Amnesty calls on Turkey to act over alleged enforced disappearances

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Turkey must answer calls to action on alleged enforced disappearances, a campaigner from Amnesty International said on Monday, Deutsche Welle Turkish edition reported, citing the German dpa news agency.

Milena Büyüm from Amnesty International told dpa that governments have an obligation to investigate alleged cases of enforced disappearance.

According to the United Nations definition, enforced disappearance is the deprivation of liberty against the will of a person through the involvement of government officials, at least by acquiescence. 

The government, by the UN definition, refuses to acknowledge the deprivation of liberty or concealment of the fate or whereabouts of the disappeared person. This removes a person from the protection of the law, Büyüm said.

Turkey had not signed a corresponding UN convention but is bound by the ban on enforced disappearance and is obliged to provide information on alleged cases of enforced disappearance, a crime under international law.

People had “disappeared” in Turkey’s majority Kurdish areas during the 1980s and ’90s, but the practice that was long gone has reappeared since an attempted coup against Turkish President Recep Tayyip Erdoğan in 2016, Büyüm said according to the Frankfurter Rundschau news website.

Amnesty on Feb. 1 called on Turkey to investigate the whereabouts of Hüseyin Galip Küçüközyiğit, a former public servant who went missing on Dec. 29, according to his daughter.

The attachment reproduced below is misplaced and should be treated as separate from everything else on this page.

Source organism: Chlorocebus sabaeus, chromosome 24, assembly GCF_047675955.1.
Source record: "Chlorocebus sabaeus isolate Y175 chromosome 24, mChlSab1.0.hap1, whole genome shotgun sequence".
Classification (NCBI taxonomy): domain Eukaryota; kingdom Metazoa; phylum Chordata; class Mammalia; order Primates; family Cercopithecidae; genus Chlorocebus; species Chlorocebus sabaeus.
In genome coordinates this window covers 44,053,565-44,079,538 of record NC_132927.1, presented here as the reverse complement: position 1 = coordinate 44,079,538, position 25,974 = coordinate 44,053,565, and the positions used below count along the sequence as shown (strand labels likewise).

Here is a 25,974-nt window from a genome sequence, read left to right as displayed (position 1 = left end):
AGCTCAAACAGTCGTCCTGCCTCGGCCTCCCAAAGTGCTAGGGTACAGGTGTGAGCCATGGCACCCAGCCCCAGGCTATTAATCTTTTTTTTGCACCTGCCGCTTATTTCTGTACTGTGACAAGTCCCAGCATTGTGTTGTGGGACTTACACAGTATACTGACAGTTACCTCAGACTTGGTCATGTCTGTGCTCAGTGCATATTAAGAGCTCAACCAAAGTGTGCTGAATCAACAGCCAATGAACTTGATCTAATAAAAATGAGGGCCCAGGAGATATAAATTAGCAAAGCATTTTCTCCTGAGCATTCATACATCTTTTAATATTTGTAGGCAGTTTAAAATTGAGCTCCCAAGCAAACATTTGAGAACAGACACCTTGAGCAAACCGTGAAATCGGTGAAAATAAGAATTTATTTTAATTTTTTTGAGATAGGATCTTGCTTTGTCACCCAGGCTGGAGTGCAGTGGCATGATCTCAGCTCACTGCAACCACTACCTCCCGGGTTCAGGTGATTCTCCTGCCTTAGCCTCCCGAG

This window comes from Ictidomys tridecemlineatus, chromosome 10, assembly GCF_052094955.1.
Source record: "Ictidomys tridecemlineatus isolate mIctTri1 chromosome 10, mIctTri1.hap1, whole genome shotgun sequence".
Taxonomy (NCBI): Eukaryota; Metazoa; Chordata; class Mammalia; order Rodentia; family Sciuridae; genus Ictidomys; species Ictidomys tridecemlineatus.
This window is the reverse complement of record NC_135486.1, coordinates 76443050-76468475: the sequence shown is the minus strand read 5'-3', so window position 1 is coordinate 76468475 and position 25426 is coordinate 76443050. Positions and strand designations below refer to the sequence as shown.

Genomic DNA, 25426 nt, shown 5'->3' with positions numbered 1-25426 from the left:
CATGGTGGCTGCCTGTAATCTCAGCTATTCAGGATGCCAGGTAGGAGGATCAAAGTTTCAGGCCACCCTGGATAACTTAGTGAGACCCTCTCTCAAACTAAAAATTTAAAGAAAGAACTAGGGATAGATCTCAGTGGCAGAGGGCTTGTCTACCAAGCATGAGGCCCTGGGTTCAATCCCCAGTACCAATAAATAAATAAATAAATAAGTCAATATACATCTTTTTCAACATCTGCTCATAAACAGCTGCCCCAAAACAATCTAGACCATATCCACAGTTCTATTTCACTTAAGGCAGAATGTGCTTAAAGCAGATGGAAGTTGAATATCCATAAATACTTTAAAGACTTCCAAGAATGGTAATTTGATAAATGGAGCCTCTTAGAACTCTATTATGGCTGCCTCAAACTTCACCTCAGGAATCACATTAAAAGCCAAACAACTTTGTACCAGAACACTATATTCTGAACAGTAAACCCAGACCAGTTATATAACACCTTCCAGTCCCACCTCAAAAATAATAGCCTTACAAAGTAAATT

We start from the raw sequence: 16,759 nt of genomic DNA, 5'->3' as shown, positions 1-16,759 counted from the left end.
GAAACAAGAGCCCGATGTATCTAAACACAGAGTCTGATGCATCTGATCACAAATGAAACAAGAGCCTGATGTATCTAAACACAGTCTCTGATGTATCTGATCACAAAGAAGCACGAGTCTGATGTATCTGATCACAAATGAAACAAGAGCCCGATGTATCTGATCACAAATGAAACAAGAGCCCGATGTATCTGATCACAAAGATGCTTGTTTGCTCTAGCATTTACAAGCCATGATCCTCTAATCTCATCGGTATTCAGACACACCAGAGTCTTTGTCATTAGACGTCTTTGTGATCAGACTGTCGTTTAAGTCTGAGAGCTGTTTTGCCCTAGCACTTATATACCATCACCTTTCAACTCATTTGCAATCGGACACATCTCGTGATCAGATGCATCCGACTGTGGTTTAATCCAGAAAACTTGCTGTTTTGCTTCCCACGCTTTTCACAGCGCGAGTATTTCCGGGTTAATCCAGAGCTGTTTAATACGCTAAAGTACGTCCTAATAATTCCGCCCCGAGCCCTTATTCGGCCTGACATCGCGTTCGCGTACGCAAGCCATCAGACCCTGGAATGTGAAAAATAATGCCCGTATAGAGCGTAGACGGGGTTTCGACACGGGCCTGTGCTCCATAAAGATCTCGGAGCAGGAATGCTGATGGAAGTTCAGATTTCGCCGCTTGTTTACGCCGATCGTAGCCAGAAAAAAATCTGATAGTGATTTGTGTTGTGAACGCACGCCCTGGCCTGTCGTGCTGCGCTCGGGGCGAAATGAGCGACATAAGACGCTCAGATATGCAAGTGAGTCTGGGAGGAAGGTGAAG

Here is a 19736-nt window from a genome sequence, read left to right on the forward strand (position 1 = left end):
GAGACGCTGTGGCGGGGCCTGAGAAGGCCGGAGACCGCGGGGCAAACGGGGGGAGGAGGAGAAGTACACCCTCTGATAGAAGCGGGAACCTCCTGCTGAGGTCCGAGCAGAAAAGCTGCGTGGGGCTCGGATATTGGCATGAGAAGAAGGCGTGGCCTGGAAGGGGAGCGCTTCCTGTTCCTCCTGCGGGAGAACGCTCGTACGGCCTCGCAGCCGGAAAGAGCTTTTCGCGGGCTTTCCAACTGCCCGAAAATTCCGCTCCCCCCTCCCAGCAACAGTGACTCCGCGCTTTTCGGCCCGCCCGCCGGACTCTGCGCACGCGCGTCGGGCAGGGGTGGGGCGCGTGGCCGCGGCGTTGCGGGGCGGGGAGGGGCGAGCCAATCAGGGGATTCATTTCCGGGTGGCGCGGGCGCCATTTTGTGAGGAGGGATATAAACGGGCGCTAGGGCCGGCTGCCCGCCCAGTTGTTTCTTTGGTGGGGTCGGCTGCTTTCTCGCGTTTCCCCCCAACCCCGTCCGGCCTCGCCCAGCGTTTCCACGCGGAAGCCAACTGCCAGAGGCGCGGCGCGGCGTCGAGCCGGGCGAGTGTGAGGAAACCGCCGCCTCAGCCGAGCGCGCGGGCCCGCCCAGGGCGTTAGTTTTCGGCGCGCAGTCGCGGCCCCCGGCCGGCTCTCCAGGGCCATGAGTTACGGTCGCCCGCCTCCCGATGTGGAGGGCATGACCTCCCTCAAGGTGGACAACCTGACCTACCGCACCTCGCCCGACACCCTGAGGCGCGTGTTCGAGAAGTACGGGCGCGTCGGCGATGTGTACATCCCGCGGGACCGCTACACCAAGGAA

In a model letter provided by Amnesty for public use, the Ankara Chief Public Prosecutor’s Office is asked to ensure a prompt, impartial and independent investigation to determine the whereabouts of Küçüközyiğit and the circumstances of his suspected enforced disappearance.

“Any information relating to his location and wellbeing must urgently be shared with his family. I also urge you to ensure that all those suspected of criminal responsibility are brought to justice in fair trials,” said the model letter posted by Amnesty, which asked people to write an appeal letter in their own words or to use the model letter to help find the missing bureaucrat.

Küçüközyiğit was one of some 130,000 people purged from the civil service after an abortive military coup in July 2016 for their purported ties to the Gülen movement, which the Turkish government accuses of having orchestrated the failed putsch.

Nursena, Hüseyin’s daughter, says her father was unemployed for a long time after being expelled from the civil service and was held in detention for six months for his alleged Gülen links. After he was released, he set up a business to offer legal advice to other purged public sector workers, which Nursena believes might have been the reason her father was abducted.

Dozens of enforced disappearances have been reported in Turkey since the failed coup in 2016.

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